from the we-finally-have-an-excuse dept.
Submitted via IRC for Bytram
It's been known for years that the oldest children in class perform better in school than their youngest classmates. But according to a new study co-authored by University of Toronto Scarborough economist Elizabeth Dhuey, that gap can persist, with older children more likely to attend post-secondary school and graduate from an elite university.
"Older children, in this case those born in early September, do better in elementary school than their younger peers," says Dhuey, whose past research has explored this phenomenon.
"What we found in this study is that gap persists throughout their school careers, so they end up being more likely to attend a post-secondary school and graduate from an elite university."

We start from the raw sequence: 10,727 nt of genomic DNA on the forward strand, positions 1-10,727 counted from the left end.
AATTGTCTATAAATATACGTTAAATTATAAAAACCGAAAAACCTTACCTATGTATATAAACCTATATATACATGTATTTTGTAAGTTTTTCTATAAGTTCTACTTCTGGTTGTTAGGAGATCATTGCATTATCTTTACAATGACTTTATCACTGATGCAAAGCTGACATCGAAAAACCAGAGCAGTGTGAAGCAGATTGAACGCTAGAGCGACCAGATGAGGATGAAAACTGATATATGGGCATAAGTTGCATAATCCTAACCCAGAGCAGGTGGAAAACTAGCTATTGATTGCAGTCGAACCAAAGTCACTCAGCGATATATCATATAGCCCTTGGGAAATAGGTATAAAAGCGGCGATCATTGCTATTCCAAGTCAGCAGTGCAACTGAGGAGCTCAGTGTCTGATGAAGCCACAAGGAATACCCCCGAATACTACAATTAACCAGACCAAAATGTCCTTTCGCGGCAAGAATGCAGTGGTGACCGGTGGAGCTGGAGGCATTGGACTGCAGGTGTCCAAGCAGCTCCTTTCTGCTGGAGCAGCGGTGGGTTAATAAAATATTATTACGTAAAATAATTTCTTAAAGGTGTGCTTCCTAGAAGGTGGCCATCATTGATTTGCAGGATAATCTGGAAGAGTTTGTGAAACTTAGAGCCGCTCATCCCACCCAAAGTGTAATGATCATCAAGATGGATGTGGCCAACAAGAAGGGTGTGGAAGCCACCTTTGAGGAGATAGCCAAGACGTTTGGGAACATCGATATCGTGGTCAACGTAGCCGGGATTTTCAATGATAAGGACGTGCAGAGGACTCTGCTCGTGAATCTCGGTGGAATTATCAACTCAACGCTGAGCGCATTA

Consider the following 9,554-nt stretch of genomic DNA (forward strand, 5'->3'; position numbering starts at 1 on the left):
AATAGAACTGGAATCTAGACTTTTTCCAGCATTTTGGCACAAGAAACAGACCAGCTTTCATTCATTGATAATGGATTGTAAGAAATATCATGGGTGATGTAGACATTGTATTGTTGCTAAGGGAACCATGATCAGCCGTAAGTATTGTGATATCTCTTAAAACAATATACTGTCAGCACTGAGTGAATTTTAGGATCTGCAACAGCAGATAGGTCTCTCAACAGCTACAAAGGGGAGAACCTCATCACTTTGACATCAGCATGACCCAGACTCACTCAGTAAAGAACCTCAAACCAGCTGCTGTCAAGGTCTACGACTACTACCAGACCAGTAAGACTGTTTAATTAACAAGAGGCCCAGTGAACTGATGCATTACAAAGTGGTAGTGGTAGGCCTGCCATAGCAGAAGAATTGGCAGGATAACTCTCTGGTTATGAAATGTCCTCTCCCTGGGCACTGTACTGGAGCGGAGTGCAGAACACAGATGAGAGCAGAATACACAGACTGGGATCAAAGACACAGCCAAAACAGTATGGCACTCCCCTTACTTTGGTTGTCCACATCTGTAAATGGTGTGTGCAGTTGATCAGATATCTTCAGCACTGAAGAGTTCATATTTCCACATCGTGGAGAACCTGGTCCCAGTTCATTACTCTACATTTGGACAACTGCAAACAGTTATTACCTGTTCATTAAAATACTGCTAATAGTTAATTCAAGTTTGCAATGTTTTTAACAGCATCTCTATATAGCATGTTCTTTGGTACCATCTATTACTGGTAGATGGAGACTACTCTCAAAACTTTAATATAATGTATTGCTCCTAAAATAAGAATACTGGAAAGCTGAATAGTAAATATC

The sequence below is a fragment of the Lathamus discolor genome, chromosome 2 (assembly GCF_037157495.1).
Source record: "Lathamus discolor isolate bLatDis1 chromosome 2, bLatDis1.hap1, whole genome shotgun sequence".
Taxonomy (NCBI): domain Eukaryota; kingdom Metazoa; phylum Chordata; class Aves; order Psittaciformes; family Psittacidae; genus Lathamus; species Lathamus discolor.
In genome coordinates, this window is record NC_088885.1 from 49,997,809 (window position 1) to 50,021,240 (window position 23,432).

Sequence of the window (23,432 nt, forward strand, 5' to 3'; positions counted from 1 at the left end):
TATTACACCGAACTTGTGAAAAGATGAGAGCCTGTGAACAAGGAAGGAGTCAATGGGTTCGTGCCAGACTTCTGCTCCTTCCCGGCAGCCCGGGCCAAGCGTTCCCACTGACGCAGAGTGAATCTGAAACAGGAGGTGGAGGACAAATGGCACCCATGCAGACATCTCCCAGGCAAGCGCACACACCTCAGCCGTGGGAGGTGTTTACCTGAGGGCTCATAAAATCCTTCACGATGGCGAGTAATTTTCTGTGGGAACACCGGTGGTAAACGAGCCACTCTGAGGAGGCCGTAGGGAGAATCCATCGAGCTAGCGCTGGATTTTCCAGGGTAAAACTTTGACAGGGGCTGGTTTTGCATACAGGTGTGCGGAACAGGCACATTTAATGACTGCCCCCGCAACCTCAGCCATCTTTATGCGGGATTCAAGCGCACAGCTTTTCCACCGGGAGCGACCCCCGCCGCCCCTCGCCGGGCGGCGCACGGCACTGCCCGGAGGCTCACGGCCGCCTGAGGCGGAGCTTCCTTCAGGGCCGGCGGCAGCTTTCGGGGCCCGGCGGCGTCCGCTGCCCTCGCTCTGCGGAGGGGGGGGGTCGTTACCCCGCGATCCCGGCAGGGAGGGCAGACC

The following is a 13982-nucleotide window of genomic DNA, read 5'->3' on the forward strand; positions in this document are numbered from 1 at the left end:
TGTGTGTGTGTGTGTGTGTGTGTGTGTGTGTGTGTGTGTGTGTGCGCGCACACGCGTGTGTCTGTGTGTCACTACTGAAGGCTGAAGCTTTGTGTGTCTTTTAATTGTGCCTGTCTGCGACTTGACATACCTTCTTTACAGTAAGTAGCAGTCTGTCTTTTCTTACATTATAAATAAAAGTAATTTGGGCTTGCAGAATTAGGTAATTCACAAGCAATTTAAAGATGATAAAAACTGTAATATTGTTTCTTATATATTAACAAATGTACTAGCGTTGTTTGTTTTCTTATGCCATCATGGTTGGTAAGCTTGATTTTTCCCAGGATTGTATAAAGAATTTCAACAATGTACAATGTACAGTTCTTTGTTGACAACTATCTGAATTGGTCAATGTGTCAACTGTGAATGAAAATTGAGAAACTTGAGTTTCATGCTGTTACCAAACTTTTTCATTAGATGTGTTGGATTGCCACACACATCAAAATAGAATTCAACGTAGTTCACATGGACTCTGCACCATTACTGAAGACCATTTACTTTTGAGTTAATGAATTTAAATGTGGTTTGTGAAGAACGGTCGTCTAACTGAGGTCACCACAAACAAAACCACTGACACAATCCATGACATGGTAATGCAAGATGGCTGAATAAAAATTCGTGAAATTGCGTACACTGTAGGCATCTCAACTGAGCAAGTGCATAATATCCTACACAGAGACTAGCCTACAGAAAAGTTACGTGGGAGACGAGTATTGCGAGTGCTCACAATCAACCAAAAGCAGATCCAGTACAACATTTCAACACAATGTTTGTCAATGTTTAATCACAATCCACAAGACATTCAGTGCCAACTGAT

The study, by Dhuey, an associate professor of economics, and a team of three economists from U.S.-based universities, was published by the National Bureau of Economic Research. It followed differences between Florida children born just before and after the Sept. 1 cut-off date to start kindergarten. (In Ontario, the cut-off date to start kindergarten is Jan. 1.)
precocious kids need not apply
Reference: Elizabeth Dhuey et al. School Starting Age and Cognitive Development, (2017). DOI: 10.3386/w23660[PDF]